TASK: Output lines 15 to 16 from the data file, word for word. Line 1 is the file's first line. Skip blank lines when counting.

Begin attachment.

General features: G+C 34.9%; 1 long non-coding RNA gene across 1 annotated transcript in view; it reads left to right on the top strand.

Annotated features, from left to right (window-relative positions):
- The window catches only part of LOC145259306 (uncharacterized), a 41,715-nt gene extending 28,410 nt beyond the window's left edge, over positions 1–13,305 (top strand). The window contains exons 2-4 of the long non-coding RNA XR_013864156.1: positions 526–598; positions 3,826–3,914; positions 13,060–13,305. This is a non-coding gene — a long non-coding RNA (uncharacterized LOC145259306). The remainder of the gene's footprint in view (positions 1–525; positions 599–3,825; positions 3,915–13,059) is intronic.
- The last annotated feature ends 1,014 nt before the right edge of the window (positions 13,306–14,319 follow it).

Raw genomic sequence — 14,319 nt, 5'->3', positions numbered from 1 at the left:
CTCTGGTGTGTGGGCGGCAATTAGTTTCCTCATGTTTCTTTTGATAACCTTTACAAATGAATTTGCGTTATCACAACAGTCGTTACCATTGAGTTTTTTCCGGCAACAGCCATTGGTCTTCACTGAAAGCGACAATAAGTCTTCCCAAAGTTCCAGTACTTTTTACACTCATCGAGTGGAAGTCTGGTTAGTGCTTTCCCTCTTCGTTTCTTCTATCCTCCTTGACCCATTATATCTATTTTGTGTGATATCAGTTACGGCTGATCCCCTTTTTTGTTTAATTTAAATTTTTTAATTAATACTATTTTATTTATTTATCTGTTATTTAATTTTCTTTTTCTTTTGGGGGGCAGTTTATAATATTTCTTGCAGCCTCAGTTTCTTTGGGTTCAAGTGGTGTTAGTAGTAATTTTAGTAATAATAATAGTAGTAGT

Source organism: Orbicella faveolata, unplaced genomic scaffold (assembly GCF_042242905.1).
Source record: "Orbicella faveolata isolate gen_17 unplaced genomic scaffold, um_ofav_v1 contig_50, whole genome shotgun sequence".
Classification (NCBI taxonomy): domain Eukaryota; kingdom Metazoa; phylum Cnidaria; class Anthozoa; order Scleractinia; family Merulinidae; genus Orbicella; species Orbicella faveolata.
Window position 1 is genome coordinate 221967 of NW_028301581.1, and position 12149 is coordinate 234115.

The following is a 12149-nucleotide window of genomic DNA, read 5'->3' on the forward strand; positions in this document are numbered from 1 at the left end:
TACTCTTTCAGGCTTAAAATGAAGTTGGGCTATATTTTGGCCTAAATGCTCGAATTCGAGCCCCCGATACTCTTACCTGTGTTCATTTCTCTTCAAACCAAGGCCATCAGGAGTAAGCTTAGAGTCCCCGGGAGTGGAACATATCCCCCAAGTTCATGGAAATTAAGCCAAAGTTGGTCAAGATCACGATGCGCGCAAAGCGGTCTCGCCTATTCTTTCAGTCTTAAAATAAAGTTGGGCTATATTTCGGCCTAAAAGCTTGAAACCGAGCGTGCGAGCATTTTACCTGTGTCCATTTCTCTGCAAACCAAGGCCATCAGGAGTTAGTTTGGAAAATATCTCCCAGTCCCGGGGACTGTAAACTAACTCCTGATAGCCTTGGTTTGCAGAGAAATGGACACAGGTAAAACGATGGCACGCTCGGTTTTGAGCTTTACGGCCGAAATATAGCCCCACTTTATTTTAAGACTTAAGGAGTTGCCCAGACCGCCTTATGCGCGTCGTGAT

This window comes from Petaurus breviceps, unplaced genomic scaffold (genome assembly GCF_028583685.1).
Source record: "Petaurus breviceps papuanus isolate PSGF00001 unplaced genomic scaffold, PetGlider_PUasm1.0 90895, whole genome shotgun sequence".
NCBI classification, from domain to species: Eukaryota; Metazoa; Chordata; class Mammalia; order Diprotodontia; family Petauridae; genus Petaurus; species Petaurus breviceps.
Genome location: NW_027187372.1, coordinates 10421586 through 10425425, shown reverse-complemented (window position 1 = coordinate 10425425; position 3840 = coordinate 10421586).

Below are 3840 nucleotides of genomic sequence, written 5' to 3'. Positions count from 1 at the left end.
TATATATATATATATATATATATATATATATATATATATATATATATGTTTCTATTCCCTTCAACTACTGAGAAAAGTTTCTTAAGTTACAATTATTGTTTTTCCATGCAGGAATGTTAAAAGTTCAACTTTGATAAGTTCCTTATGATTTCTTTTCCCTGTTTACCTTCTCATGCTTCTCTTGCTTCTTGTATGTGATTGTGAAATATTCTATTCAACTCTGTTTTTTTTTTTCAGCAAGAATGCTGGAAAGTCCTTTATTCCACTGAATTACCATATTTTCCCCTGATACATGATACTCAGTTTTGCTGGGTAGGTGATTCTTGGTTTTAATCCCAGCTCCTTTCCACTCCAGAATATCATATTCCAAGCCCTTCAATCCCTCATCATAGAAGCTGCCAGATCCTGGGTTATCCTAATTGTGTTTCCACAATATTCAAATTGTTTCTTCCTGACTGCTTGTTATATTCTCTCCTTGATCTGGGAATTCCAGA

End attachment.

NCBI classification, from domain to species: Eukaryota; Metazoa; Chordata; class Mammalia; order Diprotodontia; family Petauridae; genus Petaurus; species Petaurus breviceps.
Genome location: NW_027187372.1, coordinates 10421586 through 10425425, shown reverse-complemented (window position 1 = coordinate 10425425; position 3840 = coordinate 10421586).